Open Source HPC Benchmarking

Andy Turner, EPCC
30 Oct 2018

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  • Introduction
  • Open source benchmarking
  • Benchmarking results
  • Live demo
  • Next steps


Why benchmarking now?

  • Lots of different HPC systems available to UK researchers
    • ARCHER: UK National Supercomputing Service
    • DiRAC: Astronomy and Particle Physics National HPC Service
    • National Tier2 HPC Services
    • PRACE: pan-European HPC facilities
    • Commercial cloud providers
  • A diversity of architectures available (or coming soon):
    • Intel Xeon CPU
    • NVidia GPU
    • Arm64 CPU
    • …(variety of interconnects and I/O systems)
ARCHER logo Tier2 logo dirac logo

Audience: users and service personnel

  • Give researchers information required to choose best service for their research
  • Allow service staff to understand their service performance and help plan procurements

Benchmarks should aim to test full software with realistic use cases

Initial approach

  • Use software in the same way as a researcher would:
    • Use already installed versions if possible
    • Compile sensibly for performance but do not extensively optimise
  • May use different versions of software on different platforms (but try to use newest version available)
  • Additional synthetic benchmarks to test I/O performance

Open source benchmarking

XKCD Open Source

What is open source benchmarking?

  • Full output data from benchmark runs are freely available
  • Full information on compilation (if performed) freely available
  • Full information on how benchmarks are run are freely available
  • Input data for benchmarks are freely available
  • Source for all analysis programs are freely available

Problems with benchmarking studies

Benchmarking is about quantitative comparison

Most benchmarking studies do not lend themselves to quantitative comparison

  • Do not publish raw results, only processed data
  • Do not publish details of how data was processed in suffcient detail
  • Do not provide input datasets and job submission scripts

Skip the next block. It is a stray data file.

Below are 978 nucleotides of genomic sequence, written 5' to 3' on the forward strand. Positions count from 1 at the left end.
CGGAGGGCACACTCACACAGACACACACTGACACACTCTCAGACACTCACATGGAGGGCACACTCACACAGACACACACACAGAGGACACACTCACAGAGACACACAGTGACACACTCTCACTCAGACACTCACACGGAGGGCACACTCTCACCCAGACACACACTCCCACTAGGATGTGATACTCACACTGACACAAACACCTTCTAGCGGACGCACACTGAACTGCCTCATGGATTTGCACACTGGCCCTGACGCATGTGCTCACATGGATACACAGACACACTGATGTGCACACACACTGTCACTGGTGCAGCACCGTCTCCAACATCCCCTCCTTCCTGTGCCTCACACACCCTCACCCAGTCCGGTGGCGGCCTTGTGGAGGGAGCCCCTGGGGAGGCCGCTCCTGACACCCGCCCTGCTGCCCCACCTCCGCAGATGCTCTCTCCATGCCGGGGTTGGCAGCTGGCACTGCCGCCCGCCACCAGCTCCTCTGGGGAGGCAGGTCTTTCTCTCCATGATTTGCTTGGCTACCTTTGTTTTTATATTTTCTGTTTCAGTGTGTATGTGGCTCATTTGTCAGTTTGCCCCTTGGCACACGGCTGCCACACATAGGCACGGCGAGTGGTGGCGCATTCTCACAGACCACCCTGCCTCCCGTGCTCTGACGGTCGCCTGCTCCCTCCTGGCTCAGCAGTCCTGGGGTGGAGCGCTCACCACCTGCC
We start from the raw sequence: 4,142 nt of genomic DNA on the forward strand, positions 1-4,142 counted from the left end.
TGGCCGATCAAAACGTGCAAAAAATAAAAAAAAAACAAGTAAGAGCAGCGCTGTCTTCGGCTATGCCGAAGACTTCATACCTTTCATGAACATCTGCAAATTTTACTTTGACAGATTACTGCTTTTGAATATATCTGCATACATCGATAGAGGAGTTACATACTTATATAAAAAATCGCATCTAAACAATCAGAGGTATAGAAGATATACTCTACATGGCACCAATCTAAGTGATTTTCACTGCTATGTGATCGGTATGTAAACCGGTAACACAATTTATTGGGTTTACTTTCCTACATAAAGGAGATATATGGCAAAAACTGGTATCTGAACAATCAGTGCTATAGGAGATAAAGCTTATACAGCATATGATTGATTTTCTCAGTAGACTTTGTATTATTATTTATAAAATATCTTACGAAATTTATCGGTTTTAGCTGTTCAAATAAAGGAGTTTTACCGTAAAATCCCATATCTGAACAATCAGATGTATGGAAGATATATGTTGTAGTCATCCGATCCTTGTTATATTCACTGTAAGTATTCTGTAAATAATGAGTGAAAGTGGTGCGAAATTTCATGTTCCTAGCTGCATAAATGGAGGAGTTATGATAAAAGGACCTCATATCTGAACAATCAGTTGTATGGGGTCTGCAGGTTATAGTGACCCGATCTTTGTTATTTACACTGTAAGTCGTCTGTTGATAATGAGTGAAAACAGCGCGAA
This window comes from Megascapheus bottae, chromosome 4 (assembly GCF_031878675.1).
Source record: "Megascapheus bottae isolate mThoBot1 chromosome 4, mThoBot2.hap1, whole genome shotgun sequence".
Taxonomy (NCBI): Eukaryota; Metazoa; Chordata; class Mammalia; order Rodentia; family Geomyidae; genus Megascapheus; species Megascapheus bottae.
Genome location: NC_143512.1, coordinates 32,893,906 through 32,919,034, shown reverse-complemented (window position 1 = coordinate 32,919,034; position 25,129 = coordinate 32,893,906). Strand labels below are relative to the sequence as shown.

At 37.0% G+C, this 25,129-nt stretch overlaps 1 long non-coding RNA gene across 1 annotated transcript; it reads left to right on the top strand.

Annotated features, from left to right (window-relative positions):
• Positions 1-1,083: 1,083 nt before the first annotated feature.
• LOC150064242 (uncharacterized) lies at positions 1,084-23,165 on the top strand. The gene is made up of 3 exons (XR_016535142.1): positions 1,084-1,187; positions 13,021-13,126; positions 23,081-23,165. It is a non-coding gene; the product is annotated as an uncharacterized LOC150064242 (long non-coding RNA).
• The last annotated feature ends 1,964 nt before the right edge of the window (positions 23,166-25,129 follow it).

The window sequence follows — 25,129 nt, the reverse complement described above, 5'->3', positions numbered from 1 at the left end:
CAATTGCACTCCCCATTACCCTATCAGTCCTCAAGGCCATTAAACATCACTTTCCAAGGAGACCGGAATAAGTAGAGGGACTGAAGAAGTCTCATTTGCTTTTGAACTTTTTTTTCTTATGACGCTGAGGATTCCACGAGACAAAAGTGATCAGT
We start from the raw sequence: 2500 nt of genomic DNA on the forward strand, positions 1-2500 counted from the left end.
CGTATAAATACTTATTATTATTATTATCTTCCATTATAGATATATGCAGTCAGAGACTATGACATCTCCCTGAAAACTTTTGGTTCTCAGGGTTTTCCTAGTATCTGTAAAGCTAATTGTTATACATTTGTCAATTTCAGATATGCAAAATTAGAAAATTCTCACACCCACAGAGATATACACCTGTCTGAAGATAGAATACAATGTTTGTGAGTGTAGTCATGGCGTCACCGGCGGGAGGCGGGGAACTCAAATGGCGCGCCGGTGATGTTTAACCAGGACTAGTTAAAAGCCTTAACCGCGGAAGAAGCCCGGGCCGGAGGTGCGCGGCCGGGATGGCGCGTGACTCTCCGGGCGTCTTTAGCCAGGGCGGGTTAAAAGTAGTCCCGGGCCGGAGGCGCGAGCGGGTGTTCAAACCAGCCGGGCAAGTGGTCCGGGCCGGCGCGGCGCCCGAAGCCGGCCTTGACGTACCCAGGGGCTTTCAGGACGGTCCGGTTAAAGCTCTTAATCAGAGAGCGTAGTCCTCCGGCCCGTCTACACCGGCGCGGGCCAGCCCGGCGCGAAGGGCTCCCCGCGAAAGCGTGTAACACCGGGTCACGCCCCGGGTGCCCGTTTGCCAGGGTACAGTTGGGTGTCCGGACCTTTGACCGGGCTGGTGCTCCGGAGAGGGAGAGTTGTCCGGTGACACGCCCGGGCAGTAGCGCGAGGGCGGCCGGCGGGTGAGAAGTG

• Do not provide details of the how software was compiled

Benefits of open source approach

  • Allows proper comparison with other studies
  • Data can reused (in different ways) by other people
  • Easy to share and collaborate with others
  • Verification and checking - people can check your approach and analysis


Dilbert benchmarking

Performance plots

  • Neither runtime nor speedup are ideal quanties to plot to compare performace:
    • Runtime makes it difficult to interpret performance change as node count increases
    • Speedup does not show differences in absolute performamce
  • Plot performance instead:
    • Essentially the reciprocal of the runtime
    • Units usually dependent on software, e.g. ns/day, iter/s, years/day

Multinode performance: CASTEP

Plot of CASTEP performance

Single node performance: GROMACS

System Architecture Performance (ns/day) cf. ARCHER
ARCHER 2x Intel Xeon E5-2697v2 (12 core) 1.216 1.000
Cirrus 2x Intel Xeon E5-2695v4 (18 core) 1.699 1.397
Tesseract 2x Intel Xeon Silver 4116 (12 core) 1.216 1.088
Peta4-Skylake 2x Intel Xeon Gold 6142 (16 core) 2.082 1.712
Isambard 2x Arm Cavium ThunderX2 (32 core) 1.471 1.201
Wilkes2-GPU 4x NVidia V100 (PCIe) 2.774 2.257
JADE 4x NVidia V100 (DGX1, NVlink) 1.469 1.208

I/O parallel write bandwidth: benchio

Plot of write bandwidth

I/O parallel MDS performance: mdtest

Plot of wMDS performace

Live demo!!

Next steps

  • Write a report on single node performance comparisons
  • Run multi-node Arm processor tests as soon as systems are available
  • Run benchmarks on commercial cloud offerings
  • Include ML/DL benchmarks in set
  • Perform performance analysis on existing benchmarks and add to repository
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